Big Ben and the Thames in London
Big Ben and the Thames in London. Photo: iStock.com/sborisov

Past Is Prologue

And other examples of why more is more in Italy

The Statue of David in Florence. Photo: iStock.com/Feverpitched

Helsinki and Brussels apply bilingualism differently, with the Belgian capital clearly standing out. Here is what these bilingual cities can teach us when designing a multilingual website, along with five best practices.

Golden ornaments on houses at Grand Place in Brussels
Grand Place in Brussels. Photo: iStock.com/querbeet

Some brand names are more memorable than others, while a few even become synonyms for words, and present in everyday language. Can you come up with the next brand name that will be used as a verb?

Billboards at Piccadilly Circus in London
Billboards at Piccadilly Circus in London. Photo: iStock.com/Niel Herdman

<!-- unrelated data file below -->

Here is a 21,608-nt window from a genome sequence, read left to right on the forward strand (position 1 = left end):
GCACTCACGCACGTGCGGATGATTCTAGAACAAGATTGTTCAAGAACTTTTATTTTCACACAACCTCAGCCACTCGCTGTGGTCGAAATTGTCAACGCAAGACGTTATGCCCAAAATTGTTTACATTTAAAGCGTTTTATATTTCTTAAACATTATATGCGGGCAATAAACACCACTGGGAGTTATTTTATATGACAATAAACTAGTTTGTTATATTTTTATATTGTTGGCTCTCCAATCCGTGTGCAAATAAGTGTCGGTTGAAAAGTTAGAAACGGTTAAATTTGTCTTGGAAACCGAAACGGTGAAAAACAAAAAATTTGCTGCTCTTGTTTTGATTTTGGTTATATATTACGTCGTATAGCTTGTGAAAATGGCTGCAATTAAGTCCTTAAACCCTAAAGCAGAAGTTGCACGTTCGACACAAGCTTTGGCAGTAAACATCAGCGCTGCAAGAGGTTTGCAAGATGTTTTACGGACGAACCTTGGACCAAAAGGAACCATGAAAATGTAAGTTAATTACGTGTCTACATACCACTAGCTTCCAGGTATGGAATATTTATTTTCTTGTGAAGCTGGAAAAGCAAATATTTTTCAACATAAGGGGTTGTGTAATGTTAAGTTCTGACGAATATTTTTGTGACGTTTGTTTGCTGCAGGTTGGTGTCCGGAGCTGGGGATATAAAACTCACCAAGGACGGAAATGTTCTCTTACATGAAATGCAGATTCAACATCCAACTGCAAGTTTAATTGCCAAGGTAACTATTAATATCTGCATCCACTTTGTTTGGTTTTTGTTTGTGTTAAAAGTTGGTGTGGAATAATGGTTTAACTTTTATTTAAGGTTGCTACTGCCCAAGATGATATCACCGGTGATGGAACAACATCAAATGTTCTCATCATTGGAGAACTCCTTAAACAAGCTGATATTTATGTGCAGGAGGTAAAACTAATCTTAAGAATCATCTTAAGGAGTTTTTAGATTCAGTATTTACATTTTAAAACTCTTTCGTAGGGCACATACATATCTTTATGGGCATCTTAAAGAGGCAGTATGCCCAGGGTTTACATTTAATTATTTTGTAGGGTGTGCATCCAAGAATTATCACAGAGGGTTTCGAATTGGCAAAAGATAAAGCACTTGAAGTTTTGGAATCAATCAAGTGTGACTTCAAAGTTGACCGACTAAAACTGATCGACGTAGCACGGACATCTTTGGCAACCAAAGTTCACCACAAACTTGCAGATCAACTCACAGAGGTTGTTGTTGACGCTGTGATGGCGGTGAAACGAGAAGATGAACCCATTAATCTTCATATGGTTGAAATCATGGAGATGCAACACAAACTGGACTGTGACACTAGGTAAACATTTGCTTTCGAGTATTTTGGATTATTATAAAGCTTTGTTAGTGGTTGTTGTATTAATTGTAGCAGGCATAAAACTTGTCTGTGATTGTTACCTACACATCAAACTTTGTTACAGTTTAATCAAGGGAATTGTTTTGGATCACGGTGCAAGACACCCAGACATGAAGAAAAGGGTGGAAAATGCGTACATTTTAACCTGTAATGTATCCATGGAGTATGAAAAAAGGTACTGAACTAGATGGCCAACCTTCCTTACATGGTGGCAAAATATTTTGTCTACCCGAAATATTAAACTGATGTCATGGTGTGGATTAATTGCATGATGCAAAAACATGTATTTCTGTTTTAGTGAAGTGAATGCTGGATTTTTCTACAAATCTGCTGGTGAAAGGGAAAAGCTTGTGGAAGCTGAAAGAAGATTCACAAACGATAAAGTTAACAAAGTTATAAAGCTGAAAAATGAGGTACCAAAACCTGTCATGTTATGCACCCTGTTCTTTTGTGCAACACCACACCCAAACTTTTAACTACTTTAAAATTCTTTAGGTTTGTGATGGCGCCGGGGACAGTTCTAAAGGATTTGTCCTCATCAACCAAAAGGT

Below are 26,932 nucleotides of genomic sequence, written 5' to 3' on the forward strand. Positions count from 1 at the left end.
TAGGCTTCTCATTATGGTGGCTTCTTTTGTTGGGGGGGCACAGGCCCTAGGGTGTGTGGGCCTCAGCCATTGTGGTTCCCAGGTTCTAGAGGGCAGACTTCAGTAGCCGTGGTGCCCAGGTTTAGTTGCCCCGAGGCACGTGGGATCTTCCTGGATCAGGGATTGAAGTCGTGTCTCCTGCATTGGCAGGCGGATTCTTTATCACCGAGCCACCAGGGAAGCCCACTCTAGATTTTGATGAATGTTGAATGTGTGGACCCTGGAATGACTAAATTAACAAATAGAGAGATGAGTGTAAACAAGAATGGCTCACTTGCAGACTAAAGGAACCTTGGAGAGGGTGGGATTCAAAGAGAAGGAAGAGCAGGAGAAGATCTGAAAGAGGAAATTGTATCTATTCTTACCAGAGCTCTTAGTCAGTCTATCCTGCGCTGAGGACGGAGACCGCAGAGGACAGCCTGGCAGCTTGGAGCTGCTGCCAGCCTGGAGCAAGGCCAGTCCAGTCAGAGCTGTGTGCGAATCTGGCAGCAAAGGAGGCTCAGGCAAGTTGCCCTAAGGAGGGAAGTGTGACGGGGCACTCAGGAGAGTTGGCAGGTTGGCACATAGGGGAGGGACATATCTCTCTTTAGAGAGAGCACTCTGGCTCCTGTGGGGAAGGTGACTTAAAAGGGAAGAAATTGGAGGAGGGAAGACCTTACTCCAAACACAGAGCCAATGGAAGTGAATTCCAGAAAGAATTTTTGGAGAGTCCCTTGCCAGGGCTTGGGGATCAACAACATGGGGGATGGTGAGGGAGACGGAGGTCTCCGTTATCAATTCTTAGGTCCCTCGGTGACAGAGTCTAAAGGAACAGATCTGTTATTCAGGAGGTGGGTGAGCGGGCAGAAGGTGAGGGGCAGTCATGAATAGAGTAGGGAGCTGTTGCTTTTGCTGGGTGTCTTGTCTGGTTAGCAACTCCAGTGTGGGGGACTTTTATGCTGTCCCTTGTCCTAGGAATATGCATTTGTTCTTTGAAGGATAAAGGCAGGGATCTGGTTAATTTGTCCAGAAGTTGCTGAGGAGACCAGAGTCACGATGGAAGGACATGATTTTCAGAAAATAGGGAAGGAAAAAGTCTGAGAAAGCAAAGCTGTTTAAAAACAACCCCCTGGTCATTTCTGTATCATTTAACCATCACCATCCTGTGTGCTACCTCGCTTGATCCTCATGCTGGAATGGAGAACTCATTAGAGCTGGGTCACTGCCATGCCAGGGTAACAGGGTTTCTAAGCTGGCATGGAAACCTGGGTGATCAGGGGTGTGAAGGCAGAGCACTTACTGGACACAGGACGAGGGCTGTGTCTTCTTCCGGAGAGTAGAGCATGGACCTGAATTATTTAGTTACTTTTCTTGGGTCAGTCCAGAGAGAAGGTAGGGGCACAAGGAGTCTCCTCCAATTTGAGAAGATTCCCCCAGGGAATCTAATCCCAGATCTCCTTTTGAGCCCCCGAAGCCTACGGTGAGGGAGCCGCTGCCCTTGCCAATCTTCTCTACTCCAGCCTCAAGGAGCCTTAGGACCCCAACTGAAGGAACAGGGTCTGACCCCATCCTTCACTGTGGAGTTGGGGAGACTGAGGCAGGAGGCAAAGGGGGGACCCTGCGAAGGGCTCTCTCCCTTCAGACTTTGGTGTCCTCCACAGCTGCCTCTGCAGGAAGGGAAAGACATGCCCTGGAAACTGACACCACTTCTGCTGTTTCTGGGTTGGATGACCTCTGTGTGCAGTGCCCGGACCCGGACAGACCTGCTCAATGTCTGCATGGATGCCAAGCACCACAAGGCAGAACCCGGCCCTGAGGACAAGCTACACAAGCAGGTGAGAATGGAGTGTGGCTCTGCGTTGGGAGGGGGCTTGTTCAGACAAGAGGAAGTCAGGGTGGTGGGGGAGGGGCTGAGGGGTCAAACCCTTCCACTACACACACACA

Linguistic and cultural differences do not respect production schedules. If you do not take cultural context into consideration when translating your message, you can end up in trouble. Having lived in five different countries, I have often noticed this myself.

Billboards and a yellow cab in New York
Billboards and a yellow cab in New York. Photo: iStock.com/batuhanozdel

Anders Pettersson

Multilingual digital marketer that has lived in Finland, Sweden, Italy, Belgium & the UK. Thoughts on languages & marketing. anderspettersson.co.uk/contact

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